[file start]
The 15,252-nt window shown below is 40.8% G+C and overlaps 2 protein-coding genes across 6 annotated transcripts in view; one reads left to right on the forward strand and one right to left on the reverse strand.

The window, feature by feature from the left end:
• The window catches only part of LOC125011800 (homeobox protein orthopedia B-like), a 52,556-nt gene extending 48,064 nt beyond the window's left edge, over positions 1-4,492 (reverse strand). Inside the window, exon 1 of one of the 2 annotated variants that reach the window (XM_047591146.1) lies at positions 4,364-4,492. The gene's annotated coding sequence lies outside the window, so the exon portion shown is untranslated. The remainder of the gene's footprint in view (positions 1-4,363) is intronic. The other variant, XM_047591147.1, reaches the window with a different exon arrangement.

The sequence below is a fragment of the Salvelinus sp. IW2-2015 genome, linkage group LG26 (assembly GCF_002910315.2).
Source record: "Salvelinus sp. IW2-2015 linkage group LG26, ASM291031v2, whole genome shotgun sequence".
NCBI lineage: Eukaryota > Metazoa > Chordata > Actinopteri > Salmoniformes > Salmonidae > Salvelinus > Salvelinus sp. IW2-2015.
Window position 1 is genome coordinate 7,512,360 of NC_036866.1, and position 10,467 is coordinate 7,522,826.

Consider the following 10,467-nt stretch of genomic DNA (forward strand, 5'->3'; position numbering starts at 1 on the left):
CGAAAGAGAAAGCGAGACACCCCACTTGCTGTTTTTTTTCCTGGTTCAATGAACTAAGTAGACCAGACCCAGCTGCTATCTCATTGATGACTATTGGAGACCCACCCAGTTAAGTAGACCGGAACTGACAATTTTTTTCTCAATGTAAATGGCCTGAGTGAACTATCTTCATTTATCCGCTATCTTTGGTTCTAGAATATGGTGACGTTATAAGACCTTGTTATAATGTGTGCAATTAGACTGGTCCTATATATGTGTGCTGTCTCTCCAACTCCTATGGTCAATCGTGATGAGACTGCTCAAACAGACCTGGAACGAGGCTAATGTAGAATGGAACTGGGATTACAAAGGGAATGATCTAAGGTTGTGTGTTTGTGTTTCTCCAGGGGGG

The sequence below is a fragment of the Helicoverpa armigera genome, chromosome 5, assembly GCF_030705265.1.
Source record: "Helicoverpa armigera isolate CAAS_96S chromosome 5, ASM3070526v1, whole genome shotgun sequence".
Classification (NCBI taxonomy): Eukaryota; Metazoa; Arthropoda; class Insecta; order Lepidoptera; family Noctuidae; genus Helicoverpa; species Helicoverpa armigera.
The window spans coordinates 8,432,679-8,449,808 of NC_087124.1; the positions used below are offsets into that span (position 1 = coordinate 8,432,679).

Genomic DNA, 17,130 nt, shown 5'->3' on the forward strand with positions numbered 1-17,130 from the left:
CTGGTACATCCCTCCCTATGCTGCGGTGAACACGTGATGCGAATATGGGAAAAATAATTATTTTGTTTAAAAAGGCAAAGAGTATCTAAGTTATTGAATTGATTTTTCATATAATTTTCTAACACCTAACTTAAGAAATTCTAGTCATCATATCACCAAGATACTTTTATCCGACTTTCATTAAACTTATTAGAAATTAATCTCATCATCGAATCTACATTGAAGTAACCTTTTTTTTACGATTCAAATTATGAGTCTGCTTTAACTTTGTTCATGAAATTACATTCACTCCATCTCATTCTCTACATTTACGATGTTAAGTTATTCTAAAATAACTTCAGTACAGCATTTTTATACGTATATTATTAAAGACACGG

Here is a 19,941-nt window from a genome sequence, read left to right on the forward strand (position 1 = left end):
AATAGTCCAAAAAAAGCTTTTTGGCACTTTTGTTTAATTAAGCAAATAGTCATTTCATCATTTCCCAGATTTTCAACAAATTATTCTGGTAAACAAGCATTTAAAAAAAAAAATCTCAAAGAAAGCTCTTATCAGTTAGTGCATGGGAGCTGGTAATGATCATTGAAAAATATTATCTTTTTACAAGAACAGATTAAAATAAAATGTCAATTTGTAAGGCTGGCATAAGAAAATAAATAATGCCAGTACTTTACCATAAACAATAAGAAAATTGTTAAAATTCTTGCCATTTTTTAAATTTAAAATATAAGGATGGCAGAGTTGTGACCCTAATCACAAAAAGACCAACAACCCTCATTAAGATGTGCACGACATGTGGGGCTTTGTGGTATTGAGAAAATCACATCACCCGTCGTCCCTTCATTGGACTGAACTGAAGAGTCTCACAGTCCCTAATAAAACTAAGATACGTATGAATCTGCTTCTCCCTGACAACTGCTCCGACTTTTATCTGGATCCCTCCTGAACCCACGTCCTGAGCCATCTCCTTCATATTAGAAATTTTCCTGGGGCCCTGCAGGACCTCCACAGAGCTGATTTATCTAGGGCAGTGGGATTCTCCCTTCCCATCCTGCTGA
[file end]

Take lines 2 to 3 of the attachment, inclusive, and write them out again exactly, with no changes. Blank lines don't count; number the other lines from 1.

The window, feature by feature from the left end:
• The window catches only part of LOC125011800 (homeobox protein orthopedia B-like), a 52,556-nt gene extending 48,064 nt beyond the window's left edge, over positions 1-4,492 (reverse strand). Inside the window, exon 1 of one of the 2 annotated variants that reach the window (XM_047591146.1) lies at positions 4,364-4,492. The gene's annotated coding sequence lies outside the window, so the exon portion shown is untranslated. The remainder of the gene's footprint in view (positions 1-4,363) is intronic. The other variant, XM_047591147.1, reaches the window with a different exon arrangement.